Terry Teachout is a knockout.
And on Friday there was this:
The Cowardly Lion Waits for Godot
How a baggy-pants comedian did justice to a stage masterpiece
Bert Lahr, who died in 1967, is best remembered for having played the Cowardly Lion in the 1939 film version of “The Wizard of Oz.” That’s not a bad way to crash posterity, but in his day Mr. Lahr was better known as Broadway’s most beloved low comedian, a scene-stealing burlesque clown who cavorted to convulsively funny effect through such musicals as Cole Porter’s “DuBarry Was a Lady” and Harold Arlen’s “Life Begins at 8:40.” So it was quite a surprise when the producer of the first Broadway production of Samuel Beckett’s “Waiting for Godot,” soon to be hailed as one of the greatest plays of the 20th century, proudly announced in the spring of 1956 that Mr. Lahr would be the star of his show. What on earth, people asked, had possessed the Cowardly Lion to commit himself to so patently misguided a venture?
The answer came on the morning after “Godot” opened. Every critic who covered the show heaped praise on Mr. Lahr, and the most perceptive ones saw that his performance was profoundly true to the spirit of the play. Though Mr. Lahr was no kind of intellectual, he had instinctively understood what Mr. Beckett was up to. “I know it’s supposed to be tragic, but there are lots of gags,” he told his agent after reading the script. So there are, for “Godot” is a Laurel-and-Hardyesque farce about the meaninglessness of life. Even those critics who, like Brooks Atkinson of the New York Times, found it hard to stomach the play’s dark vision were staggered by the crazed beauty of Mr. Lahr’s acting: “His long experience as a bawling mountebank has equipped Mr. Lahr to represent eloquently the tragic comedy of one of the lost souls of the earth.”
The production lasted a short 10 weeks. But . . .
Goddard Lieberson, who produced original-cast albums for Columbia Records, had the brilliant idea to record a complete performance of the play. The existence of the resulting album, which has been out of print for the past quarter century, is no secret, but its longstanding unavailability has caused it to be overlooked by most people who write about “Godot.” Even John Lahr, the comedian’s younger son, fails to mention it in “Notes on a Cowardly Lion,” the uniquely perceptive biography of his father that he wrote in 1969.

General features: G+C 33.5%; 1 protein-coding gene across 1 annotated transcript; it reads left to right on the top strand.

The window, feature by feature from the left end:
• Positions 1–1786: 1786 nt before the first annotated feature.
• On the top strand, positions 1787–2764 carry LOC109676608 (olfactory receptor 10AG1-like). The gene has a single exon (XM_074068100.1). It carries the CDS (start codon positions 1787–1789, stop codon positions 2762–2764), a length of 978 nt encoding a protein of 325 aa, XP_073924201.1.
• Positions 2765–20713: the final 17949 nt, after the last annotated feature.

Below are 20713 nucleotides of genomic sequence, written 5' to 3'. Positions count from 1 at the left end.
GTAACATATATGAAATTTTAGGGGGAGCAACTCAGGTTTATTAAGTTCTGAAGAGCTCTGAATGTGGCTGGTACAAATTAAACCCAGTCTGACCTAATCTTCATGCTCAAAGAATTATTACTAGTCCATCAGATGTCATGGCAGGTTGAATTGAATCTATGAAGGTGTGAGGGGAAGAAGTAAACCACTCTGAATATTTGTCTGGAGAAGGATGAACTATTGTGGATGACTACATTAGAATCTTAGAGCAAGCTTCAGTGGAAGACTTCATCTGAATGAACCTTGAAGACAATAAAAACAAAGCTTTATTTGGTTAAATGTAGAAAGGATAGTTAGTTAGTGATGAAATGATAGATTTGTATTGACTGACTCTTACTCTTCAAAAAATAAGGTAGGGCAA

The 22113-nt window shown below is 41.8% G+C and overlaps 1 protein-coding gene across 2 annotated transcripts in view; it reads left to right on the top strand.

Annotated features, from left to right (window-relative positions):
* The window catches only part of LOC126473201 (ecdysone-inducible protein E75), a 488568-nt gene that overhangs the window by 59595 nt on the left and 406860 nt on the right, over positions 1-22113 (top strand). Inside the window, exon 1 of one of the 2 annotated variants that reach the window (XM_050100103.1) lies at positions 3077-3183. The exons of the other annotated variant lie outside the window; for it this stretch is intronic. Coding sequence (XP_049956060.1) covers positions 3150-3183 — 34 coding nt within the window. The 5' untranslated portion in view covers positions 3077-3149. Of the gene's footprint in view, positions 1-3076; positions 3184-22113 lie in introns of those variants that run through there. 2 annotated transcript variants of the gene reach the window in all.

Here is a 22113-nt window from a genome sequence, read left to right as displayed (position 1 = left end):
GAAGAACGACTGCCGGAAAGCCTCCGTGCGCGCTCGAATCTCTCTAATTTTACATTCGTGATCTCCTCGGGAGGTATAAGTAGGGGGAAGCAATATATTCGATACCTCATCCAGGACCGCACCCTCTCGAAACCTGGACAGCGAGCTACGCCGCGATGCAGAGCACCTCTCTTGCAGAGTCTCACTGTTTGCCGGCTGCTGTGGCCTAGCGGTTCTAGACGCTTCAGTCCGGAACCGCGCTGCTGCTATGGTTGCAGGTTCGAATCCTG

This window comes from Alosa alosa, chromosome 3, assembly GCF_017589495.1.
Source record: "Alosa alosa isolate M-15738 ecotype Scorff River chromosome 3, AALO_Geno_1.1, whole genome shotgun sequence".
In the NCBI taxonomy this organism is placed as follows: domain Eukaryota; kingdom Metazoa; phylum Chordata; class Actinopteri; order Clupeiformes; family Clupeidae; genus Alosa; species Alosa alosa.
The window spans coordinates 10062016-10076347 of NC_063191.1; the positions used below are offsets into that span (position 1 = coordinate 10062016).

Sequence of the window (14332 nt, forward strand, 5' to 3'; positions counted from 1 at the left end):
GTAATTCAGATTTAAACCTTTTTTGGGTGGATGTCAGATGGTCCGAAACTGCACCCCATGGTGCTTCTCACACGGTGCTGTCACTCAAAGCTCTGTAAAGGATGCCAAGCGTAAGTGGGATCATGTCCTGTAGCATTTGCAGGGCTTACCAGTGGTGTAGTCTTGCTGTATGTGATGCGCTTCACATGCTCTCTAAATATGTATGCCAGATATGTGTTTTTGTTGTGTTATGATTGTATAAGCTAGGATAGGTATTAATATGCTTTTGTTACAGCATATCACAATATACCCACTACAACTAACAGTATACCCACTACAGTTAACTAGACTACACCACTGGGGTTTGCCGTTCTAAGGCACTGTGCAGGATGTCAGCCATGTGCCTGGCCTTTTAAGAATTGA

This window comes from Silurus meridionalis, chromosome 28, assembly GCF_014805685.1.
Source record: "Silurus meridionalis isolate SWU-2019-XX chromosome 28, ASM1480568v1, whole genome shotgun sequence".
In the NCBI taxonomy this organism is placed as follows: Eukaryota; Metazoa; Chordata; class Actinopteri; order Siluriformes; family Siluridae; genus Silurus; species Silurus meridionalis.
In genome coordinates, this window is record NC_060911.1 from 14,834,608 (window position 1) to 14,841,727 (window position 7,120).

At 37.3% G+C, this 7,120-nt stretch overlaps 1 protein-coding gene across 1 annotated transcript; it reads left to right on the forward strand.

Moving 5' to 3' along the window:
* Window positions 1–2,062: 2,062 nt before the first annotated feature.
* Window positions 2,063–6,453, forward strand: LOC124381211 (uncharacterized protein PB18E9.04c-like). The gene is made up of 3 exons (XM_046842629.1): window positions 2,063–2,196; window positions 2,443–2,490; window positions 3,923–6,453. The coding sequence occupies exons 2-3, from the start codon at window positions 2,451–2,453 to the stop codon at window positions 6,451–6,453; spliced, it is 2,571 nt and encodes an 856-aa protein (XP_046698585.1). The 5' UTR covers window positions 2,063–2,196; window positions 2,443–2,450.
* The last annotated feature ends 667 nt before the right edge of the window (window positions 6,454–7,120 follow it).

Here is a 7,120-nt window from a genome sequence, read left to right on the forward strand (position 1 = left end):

It is, therefore, stop-press news for anybody who loves great theater that the 1956 recording of “Godot” is available once again, not as a CD but as an MP3-only sound file that you can download from Amazon for $3.56, or from iTunes for $5.99. (You can find it on either site by searching for “Bert Lahr.”) Culturally speaking, I’d call that the deal of the decade.
Culturally speaking, I’d call Terry Teachout a dean of the decade.
Tell me I’m wrong after you read this passage (sorry to quote so much, but can’t help myself):
Speaking as a working drama critic, I must confess that listening to Mr. Lahr’s “Godot” is a humbling experience, because it reminds you of how excruciatingly hard it is to describe in words what actors do onstage. In “Notes on a Cowardly Lion,” John Lahr quotes from his father’s favorite review of the show, which was written by Kenneth Tynan, the great English drama critic: “‘I’m going,’ says Mr. Lahr. ‘We can’t go,’ snaps his partner. ‘Why not?’ pleads Mr. Lahr. ‘We’re waiting for Godot,’ comes the reply. Whereat Mr. Lahr raises one finger with an ‘Ah!’ of comprehension which betokens its exact opposite, a totality of blankest ignorance.”
That happens to be one of my all-time favorite descriptive passages from a theater review, one that I like to cite in the classroom when showing students how to convey in words the essence of an art form that is only partly verbal. But to actually hear Lahr exhaling the preposterously ecstatic “Aaaaaaaaah!” that was preserved for all time on the 1956 recording of “Godot” is…well, it is to weep. Not even Mr. Tynan, gifted though he was, came within a country mile of suggesting Mr. Lahr’s idiot bliss. How miraculous, then, that we can now know just what it sounded like 54 years later! If anything justifies the existence of the phonograph, this is it.
As I said: Teach In!